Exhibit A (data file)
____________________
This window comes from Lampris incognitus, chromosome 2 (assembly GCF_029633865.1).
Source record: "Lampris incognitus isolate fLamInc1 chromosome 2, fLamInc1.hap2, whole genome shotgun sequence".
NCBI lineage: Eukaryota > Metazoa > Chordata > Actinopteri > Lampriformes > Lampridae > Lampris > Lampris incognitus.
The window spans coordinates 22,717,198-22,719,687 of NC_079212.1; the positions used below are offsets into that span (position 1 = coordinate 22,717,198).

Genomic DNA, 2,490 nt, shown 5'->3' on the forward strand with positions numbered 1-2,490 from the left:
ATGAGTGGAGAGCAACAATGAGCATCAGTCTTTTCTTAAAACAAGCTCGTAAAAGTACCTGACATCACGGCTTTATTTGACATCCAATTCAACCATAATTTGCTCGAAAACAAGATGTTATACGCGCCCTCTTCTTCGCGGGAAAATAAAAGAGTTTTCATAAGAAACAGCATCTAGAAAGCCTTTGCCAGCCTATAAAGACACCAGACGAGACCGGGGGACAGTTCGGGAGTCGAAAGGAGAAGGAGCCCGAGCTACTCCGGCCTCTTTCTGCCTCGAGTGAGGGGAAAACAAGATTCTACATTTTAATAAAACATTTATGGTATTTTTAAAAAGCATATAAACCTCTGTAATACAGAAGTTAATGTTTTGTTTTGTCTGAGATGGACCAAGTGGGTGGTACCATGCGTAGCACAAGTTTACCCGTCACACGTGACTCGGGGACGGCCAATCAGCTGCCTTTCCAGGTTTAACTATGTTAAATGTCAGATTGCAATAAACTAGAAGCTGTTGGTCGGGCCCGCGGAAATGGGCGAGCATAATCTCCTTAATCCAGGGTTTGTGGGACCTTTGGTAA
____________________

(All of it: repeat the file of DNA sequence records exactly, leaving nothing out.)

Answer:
This window comes from Lampris incognitus, chromosome 2 (assembly GCF_029633865.1).
Source record: "Lampris incognitus isolate fLamInc1 chromosome 2, fLamInc1.hap2, whole genome shotgun sequence".
NCBI lineage: Eukaryota > Metazoa > Chordata > Actinopteri > Lampriformes > Lampridae > Lampris > Lampris incognitus.
The window spans coordinates 22,717,198-22,719,687 of NC_079212.1; the positions used below are offsets into that span (position 1 = coordinate 22,717,198).

Genomic DNA, 2,490 nt, shown 5'->3' on the forward strand with positions numbered 1-2,490 from the left:
ATGAGTGGAGAGCAACAATGAGCATCAGTCTTTTCTTAAAACAAGCTCGTAAAAGTACCTGACATCACGGCTTTATTTGACATCCAATTCAACCATAATTTGCTCGAAAACAAGATGTTATACGCGCCCTCTTCTTCGCGGGAAAATAAAAGAGTTTTCATAAGAAACAGCATCTAGAAAGCCTTTGCCAGCCTATAAAGACACCAGACGAGACCGGGGGACAGTTCGGGAGTCGAAAGGAGAAGGAGCCCGAGCTACTCCGGCCTCTTTCTGCCTCGAGTGAGGGGAAAACAAGATTCTACATTTTAATAAAACATTTATGGTATTTTTAAAAAGCATATAAACCTCTGTAATACAGAAGTTAATGTTTTGTTTTGTCTGAGATGGACCAAGTGGGTGGTACCATGCGTAGCACAAGTTTACCCGTCACACGTGACTCGGGGACGGCCAATCAGCTGCCTTTCCAGGTTTAACTATGTTAAATGTCAGATTGCAATAAACTAGAAGCTGTTGGTCGGGCCCGCGGAAATGGGCGAGCATAATCTCCTTAATCCAGGGTTTGTGGGACCTTTGGTAA